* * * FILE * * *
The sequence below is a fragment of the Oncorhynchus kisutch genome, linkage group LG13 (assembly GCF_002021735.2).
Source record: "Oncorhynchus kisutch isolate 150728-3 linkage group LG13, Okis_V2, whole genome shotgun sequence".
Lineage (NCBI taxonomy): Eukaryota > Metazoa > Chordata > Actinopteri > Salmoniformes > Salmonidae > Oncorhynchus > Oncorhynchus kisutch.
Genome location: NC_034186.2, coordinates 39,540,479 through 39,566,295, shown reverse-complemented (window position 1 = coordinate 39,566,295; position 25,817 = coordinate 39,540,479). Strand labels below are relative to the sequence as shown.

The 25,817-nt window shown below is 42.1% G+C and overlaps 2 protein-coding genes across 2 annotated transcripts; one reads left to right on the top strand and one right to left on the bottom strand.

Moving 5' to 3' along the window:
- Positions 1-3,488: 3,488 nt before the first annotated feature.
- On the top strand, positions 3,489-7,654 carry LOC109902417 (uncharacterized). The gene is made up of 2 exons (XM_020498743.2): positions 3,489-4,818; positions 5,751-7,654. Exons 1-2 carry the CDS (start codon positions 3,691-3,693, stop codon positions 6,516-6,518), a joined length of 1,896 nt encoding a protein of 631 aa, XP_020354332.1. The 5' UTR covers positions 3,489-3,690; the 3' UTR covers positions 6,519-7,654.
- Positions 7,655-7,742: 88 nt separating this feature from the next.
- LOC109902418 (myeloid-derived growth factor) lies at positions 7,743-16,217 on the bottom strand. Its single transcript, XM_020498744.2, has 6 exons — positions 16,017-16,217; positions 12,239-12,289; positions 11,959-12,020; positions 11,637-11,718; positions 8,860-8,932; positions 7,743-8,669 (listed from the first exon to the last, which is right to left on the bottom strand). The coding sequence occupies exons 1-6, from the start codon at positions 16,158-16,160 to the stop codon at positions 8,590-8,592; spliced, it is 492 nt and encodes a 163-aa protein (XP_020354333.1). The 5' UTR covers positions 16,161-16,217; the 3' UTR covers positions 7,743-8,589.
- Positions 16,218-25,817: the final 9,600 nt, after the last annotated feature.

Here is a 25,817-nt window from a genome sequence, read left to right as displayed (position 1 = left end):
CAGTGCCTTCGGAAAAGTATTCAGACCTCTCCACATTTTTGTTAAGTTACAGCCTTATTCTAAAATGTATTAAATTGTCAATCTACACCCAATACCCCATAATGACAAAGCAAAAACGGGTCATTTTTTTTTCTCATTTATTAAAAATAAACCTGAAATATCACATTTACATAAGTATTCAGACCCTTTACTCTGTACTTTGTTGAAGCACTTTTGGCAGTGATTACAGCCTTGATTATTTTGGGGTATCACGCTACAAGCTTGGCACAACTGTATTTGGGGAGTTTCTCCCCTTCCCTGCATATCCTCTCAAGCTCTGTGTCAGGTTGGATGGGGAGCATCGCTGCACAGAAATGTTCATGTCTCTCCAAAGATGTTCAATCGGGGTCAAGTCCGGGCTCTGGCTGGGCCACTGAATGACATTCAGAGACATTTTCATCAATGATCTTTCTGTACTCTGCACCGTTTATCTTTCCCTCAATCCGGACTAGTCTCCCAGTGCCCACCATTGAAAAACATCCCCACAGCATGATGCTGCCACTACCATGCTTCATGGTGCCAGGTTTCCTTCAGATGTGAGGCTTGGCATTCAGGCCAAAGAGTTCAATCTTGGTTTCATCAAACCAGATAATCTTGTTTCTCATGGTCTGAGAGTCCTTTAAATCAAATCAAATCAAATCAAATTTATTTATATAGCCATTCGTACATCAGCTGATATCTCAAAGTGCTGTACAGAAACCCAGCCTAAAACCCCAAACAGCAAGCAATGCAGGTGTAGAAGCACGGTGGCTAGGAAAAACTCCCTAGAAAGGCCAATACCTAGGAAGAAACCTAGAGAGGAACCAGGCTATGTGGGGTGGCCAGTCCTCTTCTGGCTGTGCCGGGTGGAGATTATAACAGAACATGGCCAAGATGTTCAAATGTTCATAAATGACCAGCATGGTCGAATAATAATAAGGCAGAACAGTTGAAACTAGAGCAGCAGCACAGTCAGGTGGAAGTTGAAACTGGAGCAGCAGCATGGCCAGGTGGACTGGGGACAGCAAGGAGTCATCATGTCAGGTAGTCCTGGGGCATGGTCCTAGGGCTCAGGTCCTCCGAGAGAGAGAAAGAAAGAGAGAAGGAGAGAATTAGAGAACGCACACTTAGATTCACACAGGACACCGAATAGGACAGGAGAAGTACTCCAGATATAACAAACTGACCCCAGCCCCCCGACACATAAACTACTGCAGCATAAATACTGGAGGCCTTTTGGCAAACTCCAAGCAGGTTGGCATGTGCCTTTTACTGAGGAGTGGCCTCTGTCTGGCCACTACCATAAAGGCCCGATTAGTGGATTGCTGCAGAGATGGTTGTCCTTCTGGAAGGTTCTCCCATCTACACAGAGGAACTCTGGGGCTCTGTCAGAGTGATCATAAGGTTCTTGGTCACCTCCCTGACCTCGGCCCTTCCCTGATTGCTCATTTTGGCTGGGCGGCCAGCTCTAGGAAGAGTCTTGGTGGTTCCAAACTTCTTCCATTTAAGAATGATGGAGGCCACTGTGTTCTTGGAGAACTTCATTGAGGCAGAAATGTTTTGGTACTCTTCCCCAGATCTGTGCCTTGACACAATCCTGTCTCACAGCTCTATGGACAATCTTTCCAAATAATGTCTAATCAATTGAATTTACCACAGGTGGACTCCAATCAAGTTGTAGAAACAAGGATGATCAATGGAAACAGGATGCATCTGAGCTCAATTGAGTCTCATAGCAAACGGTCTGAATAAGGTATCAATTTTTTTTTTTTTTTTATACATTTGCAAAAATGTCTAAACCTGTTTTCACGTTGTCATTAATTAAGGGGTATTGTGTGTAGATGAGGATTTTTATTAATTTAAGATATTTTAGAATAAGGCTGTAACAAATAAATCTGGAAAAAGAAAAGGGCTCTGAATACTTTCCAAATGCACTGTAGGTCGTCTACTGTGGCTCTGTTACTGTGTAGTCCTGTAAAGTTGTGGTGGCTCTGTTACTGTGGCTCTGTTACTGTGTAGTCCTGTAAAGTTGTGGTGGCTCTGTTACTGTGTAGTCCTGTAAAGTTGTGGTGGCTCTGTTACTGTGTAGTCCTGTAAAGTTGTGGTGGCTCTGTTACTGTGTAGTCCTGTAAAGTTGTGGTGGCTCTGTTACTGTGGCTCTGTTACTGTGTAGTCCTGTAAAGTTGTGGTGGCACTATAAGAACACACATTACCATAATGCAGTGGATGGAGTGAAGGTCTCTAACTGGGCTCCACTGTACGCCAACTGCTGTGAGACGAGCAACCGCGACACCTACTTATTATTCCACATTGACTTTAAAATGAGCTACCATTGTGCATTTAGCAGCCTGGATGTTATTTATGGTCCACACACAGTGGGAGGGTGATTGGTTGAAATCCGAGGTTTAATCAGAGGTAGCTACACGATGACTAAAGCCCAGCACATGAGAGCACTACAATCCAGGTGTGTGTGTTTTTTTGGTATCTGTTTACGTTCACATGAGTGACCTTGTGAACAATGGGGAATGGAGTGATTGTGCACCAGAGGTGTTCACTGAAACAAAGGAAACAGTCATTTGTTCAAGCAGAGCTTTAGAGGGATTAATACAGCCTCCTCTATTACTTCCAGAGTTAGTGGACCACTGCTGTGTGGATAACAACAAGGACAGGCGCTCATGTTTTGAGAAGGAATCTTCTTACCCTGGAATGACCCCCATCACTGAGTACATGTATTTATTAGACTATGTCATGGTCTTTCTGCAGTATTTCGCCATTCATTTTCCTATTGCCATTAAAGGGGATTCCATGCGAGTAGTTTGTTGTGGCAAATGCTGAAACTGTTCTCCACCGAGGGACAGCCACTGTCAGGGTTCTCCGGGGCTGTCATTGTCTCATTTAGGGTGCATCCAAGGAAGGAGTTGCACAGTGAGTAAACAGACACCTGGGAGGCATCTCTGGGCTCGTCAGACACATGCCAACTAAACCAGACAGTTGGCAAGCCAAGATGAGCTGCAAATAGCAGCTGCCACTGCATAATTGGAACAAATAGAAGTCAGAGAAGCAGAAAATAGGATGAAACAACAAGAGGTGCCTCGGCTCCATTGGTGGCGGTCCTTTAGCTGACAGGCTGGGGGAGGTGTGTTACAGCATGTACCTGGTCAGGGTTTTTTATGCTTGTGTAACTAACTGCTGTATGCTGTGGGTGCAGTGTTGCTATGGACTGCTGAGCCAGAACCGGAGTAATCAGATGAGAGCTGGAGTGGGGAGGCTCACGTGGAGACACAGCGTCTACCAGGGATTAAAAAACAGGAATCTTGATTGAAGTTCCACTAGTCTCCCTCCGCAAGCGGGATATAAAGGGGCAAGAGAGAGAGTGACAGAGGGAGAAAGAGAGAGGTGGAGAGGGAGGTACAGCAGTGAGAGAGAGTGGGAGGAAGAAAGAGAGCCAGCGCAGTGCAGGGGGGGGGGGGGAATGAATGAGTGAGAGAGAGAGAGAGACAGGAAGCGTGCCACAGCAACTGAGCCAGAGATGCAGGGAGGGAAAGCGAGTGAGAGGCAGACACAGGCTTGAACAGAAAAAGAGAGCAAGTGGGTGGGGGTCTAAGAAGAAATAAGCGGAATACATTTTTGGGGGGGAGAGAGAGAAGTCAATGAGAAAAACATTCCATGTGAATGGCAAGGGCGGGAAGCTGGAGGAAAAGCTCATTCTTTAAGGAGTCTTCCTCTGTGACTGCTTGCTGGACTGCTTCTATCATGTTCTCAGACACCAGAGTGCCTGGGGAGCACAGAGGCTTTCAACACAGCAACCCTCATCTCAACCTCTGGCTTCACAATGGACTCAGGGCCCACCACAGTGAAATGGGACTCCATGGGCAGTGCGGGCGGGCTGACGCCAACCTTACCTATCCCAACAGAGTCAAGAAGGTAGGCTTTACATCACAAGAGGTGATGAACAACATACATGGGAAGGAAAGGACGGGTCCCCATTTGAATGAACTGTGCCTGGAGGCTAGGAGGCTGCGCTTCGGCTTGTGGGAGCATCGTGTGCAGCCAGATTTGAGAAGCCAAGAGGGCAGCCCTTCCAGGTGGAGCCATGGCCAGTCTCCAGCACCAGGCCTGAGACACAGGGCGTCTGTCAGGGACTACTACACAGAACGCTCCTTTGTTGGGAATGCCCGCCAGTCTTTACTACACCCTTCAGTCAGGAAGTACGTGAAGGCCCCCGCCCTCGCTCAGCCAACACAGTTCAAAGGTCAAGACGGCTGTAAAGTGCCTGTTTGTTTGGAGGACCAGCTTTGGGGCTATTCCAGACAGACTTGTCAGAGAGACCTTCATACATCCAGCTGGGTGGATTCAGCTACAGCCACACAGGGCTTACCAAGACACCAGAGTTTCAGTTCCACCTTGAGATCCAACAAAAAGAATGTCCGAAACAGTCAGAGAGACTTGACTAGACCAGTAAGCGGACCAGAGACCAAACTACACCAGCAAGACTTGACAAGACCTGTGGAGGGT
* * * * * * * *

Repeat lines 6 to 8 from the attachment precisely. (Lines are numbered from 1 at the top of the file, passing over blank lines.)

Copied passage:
Moving 5' to 3' along the window:
- Positions 1-3,488: 3,488 nt before the first annotated feature.
- On the top strand, positions 3,489-7,654 carry LOC109902417 (uncharacterized). The gene is made up of 2 exons (XM_020498743.2): positions 3,489-4,818; positions 5,751-7,654. Exons 1-2 carry the CDS (start codon positions 3,691-3,693, stop codon positions 6,516-6,518), a joined length of 1,896 nt encoding a protein of 631 aa, XP_020354332.1. The 5' UTR covers positions 3,489-3,690; the 3' UTR covers positions 6,519-7,654.